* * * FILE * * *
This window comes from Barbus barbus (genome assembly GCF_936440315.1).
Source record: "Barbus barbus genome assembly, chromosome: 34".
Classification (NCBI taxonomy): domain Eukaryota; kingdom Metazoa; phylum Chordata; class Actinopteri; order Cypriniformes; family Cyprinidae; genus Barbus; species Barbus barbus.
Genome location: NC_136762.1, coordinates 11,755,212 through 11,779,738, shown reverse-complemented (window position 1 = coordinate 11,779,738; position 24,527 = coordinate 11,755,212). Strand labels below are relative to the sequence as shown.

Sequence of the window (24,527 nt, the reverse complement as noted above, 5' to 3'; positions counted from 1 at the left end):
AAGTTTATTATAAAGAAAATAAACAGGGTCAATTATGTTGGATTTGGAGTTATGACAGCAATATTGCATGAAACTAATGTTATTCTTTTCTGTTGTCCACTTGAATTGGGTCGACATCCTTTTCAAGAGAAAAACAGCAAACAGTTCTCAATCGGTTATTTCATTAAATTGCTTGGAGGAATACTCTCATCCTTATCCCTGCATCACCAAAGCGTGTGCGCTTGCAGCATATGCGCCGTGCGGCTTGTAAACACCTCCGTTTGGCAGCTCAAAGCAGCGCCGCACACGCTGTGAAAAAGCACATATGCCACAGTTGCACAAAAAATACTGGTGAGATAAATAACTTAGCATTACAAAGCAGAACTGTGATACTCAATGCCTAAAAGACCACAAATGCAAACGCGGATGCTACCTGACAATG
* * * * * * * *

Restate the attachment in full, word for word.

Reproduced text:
This window comes from Barbus barbus (genome assembly GCF_936440315.1).
Source record: "Barbus barbus genome assembly, chromosome: 34".
Classification (NCBI taxonomy): domain Eukaryota; kingdom Metazoa; phylum Chordata; class Actinopteri; order Cypriniformes; family Cyprinidae; genus Barbus; species Barbus barbus.
Genome location: NC_136762.1, coordinates 11,755,212 through 11,779,738, shown reverse-complemented (window position 1 = coordinate 11,779,738; position 24,527 = coordinate 11,755,212). Strand labels below are relative to the sequence as shown.

Sequence of the window (24,527 nt, the reverse complement as noted above, 5' to 3'; positions counted from 1 at the left end):
AAGTTTATTATAAAGAAAATAAACAGGGTCAATTATGTTGGATTTGGAGTTATGACAGCAATATTGCATGAAACTAATGTTATTCTTTTCTGTTGTCCACTTGAATTGGGTCGACATCCTTTTCAAGAGAAAAACAGCAAACAGTTCTCAATCGGTTATTTCATTAAATTGCTTGGAGGAATACTCTCATCCTTATCCCTGCATCACCAAAGCGTGTGCGCTTGCAGCATATGCGCCGTGCGGCTTGTAAACACCTCCGTTTGGCAGCTCAAAGCAGCGCCGCACACGCTGTGAAAAAGCACATATGCCACAGTTGCACAAAAAATACTGGTGAGATAAATAACTTAGCATTACAAAGCAGAACTGTGATACTCAATGCCTAAAAGACCACAAATGCAAACGCGGATGCTACCTGACAATG